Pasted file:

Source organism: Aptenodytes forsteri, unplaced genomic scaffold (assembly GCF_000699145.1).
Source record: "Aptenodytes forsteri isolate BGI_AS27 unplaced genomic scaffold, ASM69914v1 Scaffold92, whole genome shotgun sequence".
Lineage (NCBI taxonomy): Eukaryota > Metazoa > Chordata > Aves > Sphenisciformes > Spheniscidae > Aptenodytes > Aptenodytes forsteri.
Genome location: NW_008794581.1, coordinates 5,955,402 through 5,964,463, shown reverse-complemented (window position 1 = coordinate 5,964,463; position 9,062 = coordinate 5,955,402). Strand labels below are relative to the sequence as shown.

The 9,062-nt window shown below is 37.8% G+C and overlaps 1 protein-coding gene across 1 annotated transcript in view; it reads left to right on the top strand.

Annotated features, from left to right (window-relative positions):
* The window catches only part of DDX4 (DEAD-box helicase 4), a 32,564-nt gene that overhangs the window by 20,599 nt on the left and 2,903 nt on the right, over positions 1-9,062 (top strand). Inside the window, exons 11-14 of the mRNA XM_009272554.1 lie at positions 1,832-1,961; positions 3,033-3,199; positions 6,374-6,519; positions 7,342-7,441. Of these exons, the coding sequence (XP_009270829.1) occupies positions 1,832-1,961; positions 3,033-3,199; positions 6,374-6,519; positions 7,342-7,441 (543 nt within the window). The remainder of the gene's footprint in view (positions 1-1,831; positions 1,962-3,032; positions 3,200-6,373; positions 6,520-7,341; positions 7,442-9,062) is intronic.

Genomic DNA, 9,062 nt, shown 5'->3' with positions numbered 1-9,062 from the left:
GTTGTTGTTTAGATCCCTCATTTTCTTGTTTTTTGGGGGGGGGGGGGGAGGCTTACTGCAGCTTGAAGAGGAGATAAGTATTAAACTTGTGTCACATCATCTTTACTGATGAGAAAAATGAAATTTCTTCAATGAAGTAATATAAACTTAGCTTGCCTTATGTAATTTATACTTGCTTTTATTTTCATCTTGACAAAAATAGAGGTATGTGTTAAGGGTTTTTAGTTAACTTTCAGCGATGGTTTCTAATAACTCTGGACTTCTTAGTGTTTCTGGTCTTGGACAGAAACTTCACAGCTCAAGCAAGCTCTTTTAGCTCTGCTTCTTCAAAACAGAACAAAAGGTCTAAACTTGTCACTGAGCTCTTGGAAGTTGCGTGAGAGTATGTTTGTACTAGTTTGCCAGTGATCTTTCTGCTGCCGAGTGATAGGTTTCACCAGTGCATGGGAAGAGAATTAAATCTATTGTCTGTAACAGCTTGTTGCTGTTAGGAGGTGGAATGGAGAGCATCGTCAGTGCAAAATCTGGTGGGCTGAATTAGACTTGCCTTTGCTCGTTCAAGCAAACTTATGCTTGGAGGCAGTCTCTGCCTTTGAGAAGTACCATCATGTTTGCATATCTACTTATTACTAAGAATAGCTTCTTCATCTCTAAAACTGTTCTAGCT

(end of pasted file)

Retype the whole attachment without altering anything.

Source organism: Aptenodytes forsteri, unplaced genomic scaffold (assembly GCF_000699145.1).
Source record: "Aptenodytes forsteri isolate BGI_AS27 unplaced genomic scaffold, ASM69914v1 Scaffold92, whole genome shotgun sequence".
Lineage (NCBI taxonomy): Eukaryota > Metazoa > Chordata > Aves > Sphenisciformes > Spheniscidae > Aptenodytes > Aptenodytes forsteri.
Genome location: NW_008794581.1, coordinates 5,955,402 through 5,964,463, shown reverse-complemented (window position 1 = coordinate 5,964,463; position 9,062 = coordinate 5,955,402). Strand labels below are relative to the sequence as shown.

The 9,062-nt window shown below is 37.8% G+C and overlaps 1 protein-coding gene across 1 annotated transcript in view; it reads left to right on the top strand.

Annotated features, from left to right (window-relative positions):
* The window catches only part of DDX4 (DEAD-box helicase 4), a 32,564-nt gene that overhangs the window by 20,599 nt on the left and 2,903 nt on the right, over positions 1-9,062 (top strand). Inside the window, exons 11-14 of the mRNA XM_009272554.1 lie at positions 1,832-1,961; positions 3,033-3,199; positions 6,374-6,519; positions 7,342-7,441. Of these exons, the coding sequence (XP_009270829.1) occupies positions 1,832-1,961; positions 3,033-3,199; positions 6,374-6,519; positions 7,342-7,441 (543 nt within the window). The remainder of the gene's footprint in view (positions 1-1,831; positions 1,962-3,032; positions 3,200-6,373; positions 6,520-7,341; positions 7,442-9,062) is intronic.

Genomic DNA, 9,062 nt, shown 5'->3' with positions numbered 1-9,062 from the left:
GTTGTTGTTTAGATCCCTCATTTTCTTGTTTTTTGGGGGGGGGGGGGGAGGCTTACTGCAGCTTGAAGAGGAGATAAGTATTAAACTTGTGTCACATCATCTTTACTGATGAGAAAAATGAAATTTCTTCAATGAAGTAATATAAACTTAGCTTGCCTTATGTAATTTATACTTGCTTTTATTTTCATCTTGACAAAAATAGAGGTATGTGTTAAGGGTTTTTAGTTAACTTTCAGCGATGGTTTCTAATAACTCTGGACTTCTTAGTGTTTCTGGTCTTGGACAGAAACTTCACAGCTCAAGCAAGCTCTTTTAGCTCTGCTTCTTCAAAACAGAACAAAAGGTCTAAACTTGTCACTGAGCTCTTGGAAGTTGCGTGAGAGTATGTTTGTACTAGTTTGCCAGTGATCTTTCTGCTGCCGAGTGATAGGTTTCACCAGTGCATGGGAAGAGAATTAAATCTATTGTCTGTAACAGCTTGTTGCTGTTAGGAGGTGGAATGGAGAGCATCGTCAGTGCAAAATCTGGTGGGCTGAATTAGACTTGCCTTTGCTCGTTCAAGCAAACTTATGCTTGGAGGCAGTCTCTGCCTTTGAGAAGTACCATCATGTTTGCATATCTACTTATTACTAAGAATAGCTTCTTCATCTCTAAAACTGTTCTAGCT